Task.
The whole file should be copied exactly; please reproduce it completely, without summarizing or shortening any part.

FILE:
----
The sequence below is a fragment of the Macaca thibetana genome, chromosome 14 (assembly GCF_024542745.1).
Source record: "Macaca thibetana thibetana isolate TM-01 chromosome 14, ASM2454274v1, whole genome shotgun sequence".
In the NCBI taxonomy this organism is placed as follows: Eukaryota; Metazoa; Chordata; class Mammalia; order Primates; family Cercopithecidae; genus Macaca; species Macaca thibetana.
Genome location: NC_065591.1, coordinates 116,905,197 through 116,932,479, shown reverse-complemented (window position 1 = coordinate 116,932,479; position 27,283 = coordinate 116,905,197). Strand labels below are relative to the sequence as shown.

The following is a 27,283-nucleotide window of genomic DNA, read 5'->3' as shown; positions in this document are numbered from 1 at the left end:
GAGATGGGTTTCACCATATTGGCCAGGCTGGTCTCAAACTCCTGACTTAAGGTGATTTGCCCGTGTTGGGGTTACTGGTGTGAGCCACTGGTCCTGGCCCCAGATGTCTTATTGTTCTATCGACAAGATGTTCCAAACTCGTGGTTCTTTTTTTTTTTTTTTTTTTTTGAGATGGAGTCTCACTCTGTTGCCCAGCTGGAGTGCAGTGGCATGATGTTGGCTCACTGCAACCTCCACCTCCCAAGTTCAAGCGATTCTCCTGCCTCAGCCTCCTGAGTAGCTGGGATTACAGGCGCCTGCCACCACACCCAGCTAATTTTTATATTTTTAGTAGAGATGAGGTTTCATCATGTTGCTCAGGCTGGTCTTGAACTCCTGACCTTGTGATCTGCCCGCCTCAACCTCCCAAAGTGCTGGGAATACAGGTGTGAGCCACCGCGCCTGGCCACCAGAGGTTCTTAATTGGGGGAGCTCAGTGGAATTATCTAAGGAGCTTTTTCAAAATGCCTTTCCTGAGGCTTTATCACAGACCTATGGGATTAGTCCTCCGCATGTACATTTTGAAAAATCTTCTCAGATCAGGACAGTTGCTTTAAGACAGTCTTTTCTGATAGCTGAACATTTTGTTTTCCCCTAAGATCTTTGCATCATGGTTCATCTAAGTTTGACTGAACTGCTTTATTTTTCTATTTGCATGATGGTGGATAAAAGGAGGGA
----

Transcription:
The sequence below is a fragment of the Macaca thibetana genome, chromosome 14 (assembly GCF_024542745.1).
Source record: "Macaca thibetana thibetana isolate TM-01 chromosome 14, ASM2454274v1, whole genome shotgun sequence".
In the NCBI taxonomy this organism is placed as follows: Eukaryota; Metazoa; Chordata; class Mammalia; order Primates; family Cercopithecidae; genus Macaca; species Macaca thibetana.
Genome location: NC_065591.1, coordinates 116,905,197 through 116,932,479, shown reverse-complemented (window position 1 = coordinate 116,932,479; position 27,283 = coordinate 116,905,197). Strand labels below are relative to the sequence as shown.

The following is a 27,283-nucleotide window of genomic DNA, read 5'->3' as shown; positions in this document are numbered from 1 at the left end:
GAGATGGGTTTCACCATATTGGCCAGGCTGGTCTCAAACTCCTGACTTAAGGTGATTTGCCCGTGTTGGGGTTACTGGTGTGAGCCACTGGTCCTGGCCCCAGATGTCTTATTGTTCTATCGACAAGATGTTCCAAACTCGTGGTTCTTTTTTTTTTTTTTTTTTTTTGAGATGGAGTCTCACTCTGTTGCCCAGCTGGAGTGCAGTGGCATGATGTTGGCTCACTGCAACCTCCACCTCCCAAGTTCAAGCGATTCTCCTGCCTCAGCCTCCTGAGTAGCTGGGATTACAGGCGCCTGCCACCACACCCAGCTAATTTTTATATTTTTAGTAGAGATGAGGTTTCATCATGTTGCTCAGGCTGGTCTTGAACTCCTGACCTTGTGATCTGCCCGCCTCAACCTCCCAAAGTGCTGGGAATACAGGTGTGAGCCACCGCGCCTGGCCACCAGAGGTTCTTAATTGGGGGAGCTCAGTGGAATTATCTAAGGAGCTTTTTCAAAATGCCTTTCCTGAGGCTTTATCACAGACCTATGGGATTAGTCCTCCGCATGTACATTTTGAAAAATCTTCTCAGATCAGGACAGTTGCTTTAAGACAGTCTTTTCTGATAGCTGAACATTTTGTTTTCCCCTAAGATCTTTGCATCATGGTTCATCTAAGTTTGACTGAACTGCTTTATTTTTCTATTTGCATGATGGTGGATAAAAGGAGGGA